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it was a friend of mine. and she had heard that jim had been shot. >> the white house immediately sends a car to take sarah to the hospital. >> but for some reason i just thought -- you know, it just never dawned on me that he had been badly hurt or killed. it just -- i just kept thinking he was shot in the arm. >> it was very obvious that he was seriously injured with a gunshot wound to the head. but he was alive. and he probably should not have made it. but he got exceedingly great medical care. >> with her husband on his way to surgery, hospital workers usher mrs. brady into a secure waiting room. >> mrs. reagan came in and she came over to me and we hugged each other. and she said i am so scared. and i said i am, too. >> while surgeons worked to save the shooting victims, suspect john hinckley is transported to
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the washington field office for questioning. two senior fbi agents are assigned to conduct the interview. as a courtesy, they invite secret service agent steve kolo to sit in. >> i was there in a liaison position, keep in mind, when somebody has been shot or injured, they are in a protective status. >> when they opened the wallet, there was a picture, the belief was that the picture of this attractive woman came with the wallet. because she was somewhat recognizable as like a young starlet but none of us knew her name. there was a piece of paper that was stuck in the billfold section that had a telephone number on it. well, one of the fbi agents said oh, that is a counnnecticut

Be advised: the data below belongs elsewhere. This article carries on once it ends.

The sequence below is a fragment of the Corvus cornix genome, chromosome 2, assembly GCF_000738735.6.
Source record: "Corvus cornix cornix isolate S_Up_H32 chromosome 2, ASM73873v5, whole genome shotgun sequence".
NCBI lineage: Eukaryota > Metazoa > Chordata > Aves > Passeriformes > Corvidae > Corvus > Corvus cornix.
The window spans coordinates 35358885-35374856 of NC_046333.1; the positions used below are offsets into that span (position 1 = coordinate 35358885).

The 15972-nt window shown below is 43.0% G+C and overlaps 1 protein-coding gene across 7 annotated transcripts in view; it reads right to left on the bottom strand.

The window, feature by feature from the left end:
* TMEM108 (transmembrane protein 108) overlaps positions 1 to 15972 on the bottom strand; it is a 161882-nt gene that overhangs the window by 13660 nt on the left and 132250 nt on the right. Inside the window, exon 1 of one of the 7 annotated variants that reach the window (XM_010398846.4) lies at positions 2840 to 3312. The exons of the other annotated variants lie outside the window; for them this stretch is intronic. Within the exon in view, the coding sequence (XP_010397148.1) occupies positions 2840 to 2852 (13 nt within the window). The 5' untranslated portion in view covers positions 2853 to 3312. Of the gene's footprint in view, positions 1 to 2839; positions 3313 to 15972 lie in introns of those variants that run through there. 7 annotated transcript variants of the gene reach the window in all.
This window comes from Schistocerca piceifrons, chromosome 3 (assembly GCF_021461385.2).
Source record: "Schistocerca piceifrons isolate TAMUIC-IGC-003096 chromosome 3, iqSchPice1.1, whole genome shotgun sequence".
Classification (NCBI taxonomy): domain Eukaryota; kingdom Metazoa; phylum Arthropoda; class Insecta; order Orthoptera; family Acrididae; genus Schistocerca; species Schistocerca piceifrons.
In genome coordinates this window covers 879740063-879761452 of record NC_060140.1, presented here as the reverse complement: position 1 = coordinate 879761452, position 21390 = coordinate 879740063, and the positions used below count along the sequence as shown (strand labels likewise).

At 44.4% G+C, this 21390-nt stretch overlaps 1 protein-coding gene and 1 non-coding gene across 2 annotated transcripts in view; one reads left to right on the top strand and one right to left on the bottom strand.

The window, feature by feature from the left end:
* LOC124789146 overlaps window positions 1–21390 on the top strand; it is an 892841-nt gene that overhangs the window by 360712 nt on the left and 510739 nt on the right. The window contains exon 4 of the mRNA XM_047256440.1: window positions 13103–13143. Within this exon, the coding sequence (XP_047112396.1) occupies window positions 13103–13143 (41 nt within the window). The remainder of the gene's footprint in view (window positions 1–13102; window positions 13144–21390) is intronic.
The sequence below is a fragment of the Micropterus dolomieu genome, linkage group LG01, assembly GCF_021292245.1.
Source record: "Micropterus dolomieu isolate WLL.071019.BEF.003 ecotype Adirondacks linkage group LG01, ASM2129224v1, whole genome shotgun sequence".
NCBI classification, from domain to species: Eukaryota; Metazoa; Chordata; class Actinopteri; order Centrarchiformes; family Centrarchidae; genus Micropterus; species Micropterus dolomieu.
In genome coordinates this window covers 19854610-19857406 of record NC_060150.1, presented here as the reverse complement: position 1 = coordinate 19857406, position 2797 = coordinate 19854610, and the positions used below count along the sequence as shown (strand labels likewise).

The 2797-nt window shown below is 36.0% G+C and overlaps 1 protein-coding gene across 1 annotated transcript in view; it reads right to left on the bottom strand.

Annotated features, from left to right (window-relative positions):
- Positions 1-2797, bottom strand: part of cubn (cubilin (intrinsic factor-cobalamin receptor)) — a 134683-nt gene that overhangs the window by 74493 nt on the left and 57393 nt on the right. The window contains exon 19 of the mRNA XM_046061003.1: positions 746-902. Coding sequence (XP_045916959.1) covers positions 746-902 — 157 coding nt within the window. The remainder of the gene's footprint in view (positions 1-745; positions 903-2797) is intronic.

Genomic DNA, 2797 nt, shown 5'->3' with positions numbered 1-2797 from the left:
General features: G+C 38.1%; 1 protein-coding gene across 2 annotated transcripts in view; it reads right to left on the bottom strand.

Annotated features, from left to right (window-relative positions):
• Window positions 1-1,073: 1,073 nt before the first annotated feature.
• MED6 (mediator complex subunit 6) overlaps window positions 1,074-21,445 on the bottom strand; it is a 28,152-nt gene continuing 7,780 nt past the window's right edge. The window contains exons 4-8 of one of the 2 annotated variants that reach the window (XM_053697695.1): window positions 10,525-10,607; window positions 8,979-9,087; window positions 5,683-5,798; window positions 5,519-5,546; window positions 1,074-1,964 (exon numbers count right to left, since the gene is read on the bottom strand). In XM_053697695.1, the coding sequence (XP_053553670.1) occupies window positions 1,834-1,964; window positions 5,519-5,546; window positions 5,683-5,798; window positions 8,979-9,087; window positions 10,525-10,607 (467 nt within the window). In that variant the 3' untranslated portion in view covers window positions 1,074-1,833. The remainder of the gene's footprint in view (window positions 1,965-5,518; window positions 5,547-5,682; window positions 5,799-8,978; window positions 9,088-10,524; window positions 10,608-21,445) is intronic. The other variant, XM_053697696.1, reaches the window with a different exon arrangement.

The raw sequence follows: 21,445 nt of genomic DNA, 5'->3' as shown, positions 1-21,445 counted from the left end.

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telephone number. it meant nothing to me at the time. >> when the interview begins, hinckley doesn't react well to the questioning by his fbi interrogators. so they asked agent kolo to step in. within minutes, hinckley opens up. >> he told me about the different doctors he had been to. he talked about dropping out of school. he talked about his relationship with his parents and how annoyed they were with him. so i asked him how could he explain his issues. and he says i have no direction in life. i decided to take a long shot. so i said to him, i saw the piece of paper with the telephone number. the number that goes to connecticut. when i said that to him, he all of a sudden became animated. here was a guy who was almost stoic in his answers, and now he is twitching, and he says well
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if you know about that, you know about everything. and i knew i hit on a really important fact and i had no idea what he was talking about. so i said to him, i know but i have to hear it in your words. he said well, the telephone number goes to yale university. it goes to jodi foster's room. and bingo, that was the picture in the wallet. >> back at the hospital, dr. kabrine is removing bullet fragments and tissue from brady's brain. the surgery is delicate. >> somebody said they're reporting that brady is dead. the doctor said what do they think? i'm operating on a corpse? that is what they said. >> and they kept it totally away from us, because we had no television, which is really good. >> but a lot of people did hear